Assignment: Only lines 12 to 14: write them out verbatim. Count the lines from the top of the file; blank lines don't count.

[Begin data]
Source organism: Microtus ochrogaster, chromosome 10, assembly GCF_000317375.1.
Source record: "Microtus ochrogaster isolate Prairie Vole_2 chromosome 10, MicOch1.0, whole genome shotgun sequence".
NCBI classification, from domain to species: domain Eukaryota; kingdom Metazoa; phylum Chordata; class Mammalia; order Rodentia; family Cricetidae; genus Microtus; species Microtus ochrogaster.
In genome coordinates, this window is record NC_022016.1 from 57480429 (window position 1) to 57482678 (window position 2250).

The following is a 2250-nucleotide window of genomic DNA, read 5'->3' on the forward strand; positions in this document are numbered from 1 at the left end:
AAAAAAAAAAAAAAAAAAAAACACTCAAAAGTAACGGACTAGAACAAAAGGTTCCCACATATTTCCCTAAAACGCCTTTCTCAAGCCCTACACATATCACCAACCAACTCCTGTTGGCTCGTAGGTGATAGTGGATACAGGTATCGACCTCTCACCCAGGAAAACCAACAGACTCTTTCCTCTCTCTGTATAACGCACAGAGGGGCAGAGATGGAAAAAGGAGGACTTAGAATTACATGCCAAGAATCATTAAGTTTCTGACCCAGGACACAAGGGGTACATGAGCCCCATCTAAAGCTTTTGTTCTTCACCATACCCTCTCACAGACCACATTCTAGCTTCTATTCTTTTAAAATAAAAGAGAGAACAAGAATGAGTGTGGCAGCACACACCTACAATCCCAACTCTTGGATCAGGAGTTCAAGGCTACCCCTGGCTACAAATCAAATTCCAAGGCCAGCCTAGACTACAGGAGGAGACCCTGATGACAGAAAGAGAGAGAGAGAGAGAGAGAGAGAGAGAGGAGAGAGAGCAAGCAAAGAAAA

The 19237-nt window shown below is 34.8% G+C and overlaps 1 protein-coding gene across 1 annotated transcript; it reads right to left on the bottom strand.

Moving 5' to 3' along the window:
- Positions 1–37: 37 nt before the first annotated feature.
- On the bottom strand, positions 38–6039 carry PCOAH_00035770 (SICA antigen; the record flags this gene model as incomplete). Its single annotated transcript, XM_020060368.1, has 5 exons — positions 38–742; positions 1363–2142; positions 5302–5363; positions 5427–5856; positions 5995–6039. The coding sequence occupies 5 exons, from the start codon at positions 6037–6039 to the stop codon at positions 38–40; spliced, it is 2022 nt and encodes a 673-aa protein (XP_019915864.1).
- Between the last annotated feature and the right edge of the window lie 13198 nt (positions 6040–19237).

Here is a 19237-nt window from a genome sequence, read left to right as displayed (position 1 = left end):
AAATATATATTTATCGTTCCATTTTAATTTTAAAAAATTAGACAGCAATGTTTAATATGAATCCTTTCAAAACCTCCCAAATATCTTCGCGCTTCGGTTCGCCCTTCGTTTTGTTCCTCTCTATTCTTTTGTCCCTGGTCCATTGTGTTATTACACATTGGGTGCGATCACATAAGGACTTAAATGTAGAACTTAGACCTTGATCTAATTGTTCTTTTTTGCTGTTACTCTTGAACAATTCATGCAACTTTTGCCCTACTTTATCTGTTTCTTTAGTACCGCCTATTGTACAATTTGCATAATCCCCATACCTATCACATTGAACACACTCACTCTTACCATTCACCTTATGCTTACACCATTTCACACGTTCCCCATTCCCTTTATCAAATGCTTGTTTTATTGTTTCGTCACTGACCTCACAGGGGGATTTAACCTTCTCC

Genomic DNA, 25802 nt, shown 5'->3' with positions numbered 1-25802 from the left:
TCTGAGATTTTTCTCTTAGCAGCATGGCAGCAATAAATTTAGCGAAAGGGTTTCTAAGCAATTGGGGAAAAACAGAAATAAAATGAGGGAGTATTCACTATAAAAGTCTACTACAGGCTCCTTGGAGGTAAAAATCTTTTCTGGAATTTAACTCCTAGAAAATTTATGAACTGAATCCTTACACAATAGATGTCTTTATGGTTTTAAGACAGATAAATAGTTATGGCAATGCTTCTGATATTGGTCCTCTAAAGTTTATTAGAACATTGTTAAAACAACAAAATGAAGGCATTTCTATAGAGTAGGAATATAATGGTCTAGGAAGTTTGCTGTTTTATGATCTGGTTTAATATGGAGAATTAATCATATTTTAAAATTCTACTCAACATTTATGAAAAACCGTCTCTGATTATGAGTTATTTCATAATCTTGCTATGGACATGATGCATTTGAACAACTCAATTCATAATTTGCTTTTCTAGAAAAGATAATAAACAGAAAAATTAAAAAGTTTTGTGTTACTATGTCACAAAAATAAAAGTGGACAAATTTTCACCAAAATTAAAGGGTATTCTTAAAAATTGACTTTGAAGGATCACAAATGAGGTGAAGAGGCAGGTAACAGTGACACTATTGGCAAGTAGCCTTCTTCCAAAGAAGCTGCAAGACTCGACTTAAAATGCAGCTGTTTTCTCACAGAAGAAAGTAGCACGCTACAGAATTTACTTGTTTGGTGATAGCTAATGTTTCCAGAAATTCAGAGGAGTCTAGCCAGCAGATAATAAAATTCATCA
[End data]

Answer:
Here is a 19237-nt window from a genome sequence, read left to right as displayed (position 1 = left end):
AAATATATATTTATCGTTCCATTTTAATTTTAAAAAATTAGACAGCAATGTTTAATATGAATCCTTTCAAAACCTCCCAAATATCTTCGCGCTTCGGTTCGCCCTTCGTTTTGTTCCTCTCTATTCTTTTGTCCCTGGTCCATTGTGTTATTACACATTGGGTGCGATCACATAAGGACTTAAATGTAGAACTTAGACCTTGATCTAATTGTTCTTTTTTGCTGTTACTCTTGAACAATTCATGCAACTTTTGCCCTACTTTATCTGTTTCTTTAGTACCGCCTATTGTACAATTTGCATAATCCCCATACCTATCACATTGAACACACTCACTCTTACCATTCACCTTATGCTTACACCATTTCACACGTTCCCCATTCCCTTTATCAAATGCTTGTTTTATTGTTTCGTCACTGACCTCACAGGGGGATTTAACCTTCTCC

Genomic DNA, 25802 nt, shown 5'->3' with positions numbered 1-25802 from the left: